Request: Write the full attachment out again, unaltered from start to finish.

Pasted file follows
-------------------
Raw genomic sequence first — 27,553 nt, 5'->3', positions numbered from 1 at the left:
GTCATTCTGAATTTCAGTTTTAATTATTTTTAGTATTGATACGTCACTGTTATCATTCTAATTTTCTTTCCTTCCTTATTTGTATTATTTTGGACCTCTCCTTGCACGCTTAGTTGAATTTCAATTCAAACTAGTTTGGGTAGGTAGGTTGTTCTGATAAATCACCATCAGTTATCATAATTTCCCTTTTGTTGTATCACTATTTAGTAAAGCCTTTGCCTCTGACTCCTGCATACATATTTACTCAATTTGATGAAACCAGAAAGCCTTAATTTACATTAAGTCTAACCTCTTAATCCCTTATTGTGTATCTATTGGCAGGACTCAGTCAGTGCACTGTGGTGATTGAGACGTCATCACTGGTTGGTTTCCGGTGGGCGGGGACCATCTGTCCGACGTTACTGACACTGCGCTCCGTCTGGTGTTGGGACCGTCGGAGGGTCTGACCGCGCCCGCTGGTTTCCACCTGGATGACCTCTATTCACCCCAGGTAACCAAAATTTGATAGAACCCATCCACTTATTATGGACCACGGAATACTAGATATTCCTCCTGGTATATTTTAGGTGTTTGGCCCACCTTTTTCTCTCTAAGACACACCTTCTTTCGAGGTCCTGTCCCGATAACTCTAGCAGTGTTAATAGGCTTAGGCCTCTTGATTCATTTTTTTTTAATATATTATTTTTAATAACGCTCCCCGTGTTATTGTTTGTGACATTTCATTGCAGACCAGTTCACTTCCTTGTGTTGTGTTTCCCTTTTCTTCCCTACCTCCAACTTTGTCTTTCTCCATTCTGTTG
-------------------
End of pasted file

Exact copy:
Raw genomic sequence first — 27,553 nt, 5'->3', positions numbered from 1 at the left:
GTCATTCTGAATTTCAGTTTTAATTATTTTTAGTATTGATACGTCACTGTTATCATTCTAATTTTCTTTCCTTCCTTATTTGTATTATTTTGGACCTCTCCTTGCACGCTTAGTTGAATTTCAATTCAAACTAGTTTGGGTAGGTAGGTTGTTCTGATAAATCACCATCAGTTATCATAATTTCCCTTTTGTTGTATCACTATTTAGTAAAGCCTTTGCCTCTGACTCCTGCATACATATTTACTCAATTTGATGAAACCAGAAAGCCTTAATTTACATTAAGTCTAACCTCTTAATCCCTTATTGTGTATCTATTGGCAGGACTCAGTCAGTGCACTGTGGTGATTGAGACGTCATCACTGGTTGGTTTCCGGTGGGCGGGGACCATCTGTCCGACGTTACTGACACTGCGCTCCGTCTGGTGTTGGGACCGTCGGAGGGTCTGACCGCGCCCGCTGGTTTCCACCTGGATGACCTCTATTCACCCCAGGTAACCAAAATTTGATAGAACCCATCCACTTATTATGGACCACGGAATACTAGATATTCCTCCTGGTATATTTTAGGTGTTTGGCCCACCTTTTTCTCTCTAAGACACACCTTCTTTCGAGGTCCTGTCCCGATAACTCTAGCAGTGTTAATAGGCTTAGGCCTCTTGATTCATTTTTTTTTAATATATTATTTTTAATAACGCTCCCCGTGTTATTGTTTGTGACATTTCATTGCAGACCAGTTCACTTCCTTGTGTTGTGTTTCCCTTTTCTTCCCTACCTCCAACTTTGTCTTTCTCCATTCTGTTG